Students Study Extreme Leadership and Test Their Survival Skills at Chapman Lecture
On Saturday, November 15, NAC students attended the last Chapman Visiting Scholars Series presentation of 2014, featuring Associate Professor Cristina M. Giannantonio, of the George L. Argyros School of Business and Economics. During the first part of her presentation, Dr. Giannantonio reviewed organizational behavior and the topic of extreme leadership, looking specifically at Sir Ernest Shackleton’s famous Imperial Trans-Antarctic Expedition, also known as the Endurance Expedition (1914-17). For the second half of the presentation, Dr. Giannantonio challenged students with a subarctic survival exercise.
Dr. Giannantonio opened the lecture by distinguishing Organizational Behavior from other fields of study, especially under the business domain: “A lot of business classes are very focused on ‘X,’ meaning we solve for ‘X.’ What was the return on investment? How much profit did you make? What’s our market share? They’re very focused on ‘X,’ but in Organizational Behavior we focus on ‘Y’ (or “why”). Why did someone do this? Why did a person behave this way? Why was this company successful?” According to Dr. Giannantonio, Organizational Behavior, as a field of study, focuses particularly on leaders and leadership. Organizational Behaviorists look at the traits and behaviors leaders share to try and discover why some leaders are more effective. Dr. Giannantonio stated, “What we’ve learned over many years is that you can’t take a leader, one model of a leader, and just plug them into every situation. The appropriate behavior or leadership style is going to be a function of the situation that leader encounters.” The challenge rests in figuring out what about each situation is important to understand.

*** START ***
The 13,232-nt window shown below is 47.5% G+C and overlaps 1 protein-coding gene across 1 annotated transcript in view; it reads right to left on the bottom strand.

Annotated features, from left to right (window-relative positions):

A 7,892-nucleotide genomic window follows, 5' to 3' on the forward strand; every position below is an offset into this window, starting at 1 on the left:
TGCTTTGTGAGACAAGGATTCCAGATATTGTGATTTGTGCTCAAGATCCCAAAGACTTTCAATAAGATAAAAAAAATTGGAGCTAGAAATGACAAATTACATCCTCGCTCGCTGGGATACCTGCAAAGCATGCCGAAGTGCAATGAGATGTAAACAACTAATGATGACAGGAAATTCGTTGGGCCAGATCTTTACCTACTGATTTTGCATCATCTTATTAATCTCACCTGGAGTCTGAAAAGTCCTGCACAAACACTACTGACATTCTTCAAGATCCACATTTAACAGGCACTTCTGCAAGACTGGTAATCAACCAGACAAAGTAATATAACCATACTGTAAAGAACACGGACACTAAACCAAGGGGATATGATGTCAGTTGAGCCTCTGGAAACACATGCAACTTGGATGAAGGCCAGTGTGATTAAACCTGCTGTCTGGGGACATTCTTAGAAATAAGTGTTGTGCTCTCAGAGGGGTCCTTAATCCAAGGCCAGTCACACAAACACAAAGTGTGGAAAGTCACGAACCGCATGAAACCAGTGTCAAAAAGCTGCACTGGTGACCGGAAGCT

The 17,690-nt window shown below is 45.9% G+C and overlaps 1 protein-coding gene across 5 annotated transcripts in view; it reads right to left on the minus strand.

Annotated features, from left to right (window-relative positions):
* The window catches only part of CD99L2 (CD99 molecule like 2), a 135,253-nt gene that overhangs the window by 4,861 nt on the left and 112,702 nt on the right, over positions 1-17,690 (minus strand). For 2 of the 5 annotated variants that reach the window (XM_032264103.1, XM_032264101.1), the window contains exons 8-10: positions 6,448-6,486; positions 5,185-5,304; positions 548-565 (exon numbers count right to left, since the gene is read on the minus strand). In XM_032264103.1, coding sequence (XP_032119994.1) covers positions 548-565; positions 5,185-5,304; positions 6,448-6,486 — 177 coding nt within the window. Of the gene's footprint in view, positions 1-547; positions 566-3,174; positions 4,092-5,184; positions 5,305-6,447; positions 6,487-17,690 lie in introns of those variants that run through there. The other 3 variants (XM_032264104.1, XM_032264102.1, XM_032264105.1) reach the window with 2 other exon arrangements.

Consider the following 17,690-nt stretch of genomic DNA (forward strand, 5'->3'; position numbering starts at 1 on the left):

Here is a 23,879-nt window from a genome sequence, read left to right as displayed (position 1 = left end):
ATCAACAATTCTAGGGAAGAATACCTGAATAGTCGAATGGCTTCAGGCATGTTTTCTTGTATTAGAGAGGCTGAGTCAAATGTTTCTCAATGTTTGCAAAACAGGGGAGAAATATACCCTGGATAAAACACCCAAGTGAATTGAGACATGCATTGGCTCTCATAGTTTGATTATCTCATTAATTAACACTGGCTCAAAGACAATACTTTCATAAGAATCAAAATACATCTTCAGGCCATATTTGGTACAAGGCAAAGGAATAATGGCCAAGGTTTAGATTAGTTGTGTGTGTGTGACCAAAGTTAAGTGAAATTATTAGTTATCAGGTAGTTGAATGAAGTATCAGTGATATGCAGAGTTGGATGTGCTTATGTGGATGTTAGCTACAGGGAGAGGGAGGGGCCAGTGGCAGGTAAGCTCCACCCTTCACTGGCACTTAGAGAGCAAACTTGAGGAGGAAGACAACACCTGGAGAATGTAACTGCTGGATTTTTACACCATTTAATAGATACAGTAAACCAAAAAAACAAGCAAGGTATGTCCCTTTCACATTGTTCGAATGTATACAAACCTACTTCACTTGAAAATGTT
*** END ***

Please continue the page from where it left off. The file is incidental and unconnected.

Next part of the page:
Realizing that success in leadership is dependent on contextual variables, Dr. Giannantonio began to study leadership styles in extreme situations. Dr. Giannantonio defined an extreme situation as anything that falls outside the norm, or outside the scope of one’s daily experience. The definition falls right in line with the world of polar explorers. During what is known as the Heroic Age of Antarctic Exploration, during the years 1897 and 1922, 19 explorers died in 17 expeditions spanning 8 countries. Dr. Giannantonio’s lecture included an overview of three explorers who “raced” to be the first to reach or explore the Antarctic, including Roald Amundsen, Robert Falcon Scott, and Ernest Shackleton. Shackleton is best known for surviving the three-year Imperial Trans-Antarctic Expedition, during which Shackleton traveled 720 nautical miles in a lifeboat to rescue his crew after their ship, Endurance, was lost to pack ice early in the trip.
During the second half of Dr. Giannantonio’s presentation, students and staff participated in a subarctic survival exercise. Students were told to prioritize a list of survival items, such as wooden matches housed in a waterproof container, and then asked whether they would stay or leave an isolated crash site in a snowy, rugged terrain. Because Organizational Behavior is often studied at three levels, including the individual, group, and organizational levels, Dr. Giannantonio’s subarctic survival exercise looked at outcomes based on individual decisions versus group decisions. Students first worked alone, and then in groups, to measure their chances of success surviving freezing temperatures with limited supplies and rations. Most students chose to attempt to leave the hypothetical crash site to find help, which proved to be “an almost certainly fatal decision,” according to a survival expert presented in a video that accompanied the exercise. In prioritizing the list of survival items, students’ results more closely matched the experts when the students worked in groups, an outcome that Dr. Giannantonio predicted based on previous studies.
Class of 2017 NAC Scholar Gabriel Piñon felt the lecture was perfectly suited for high school students: “The fact is that we are in school and we are pushed to be leaders, or leaders of the future. A lot of times [we’re encouraged] to be leaders, and sometimes we don’t know how, and this is a really good subject for the Chapman lecture.”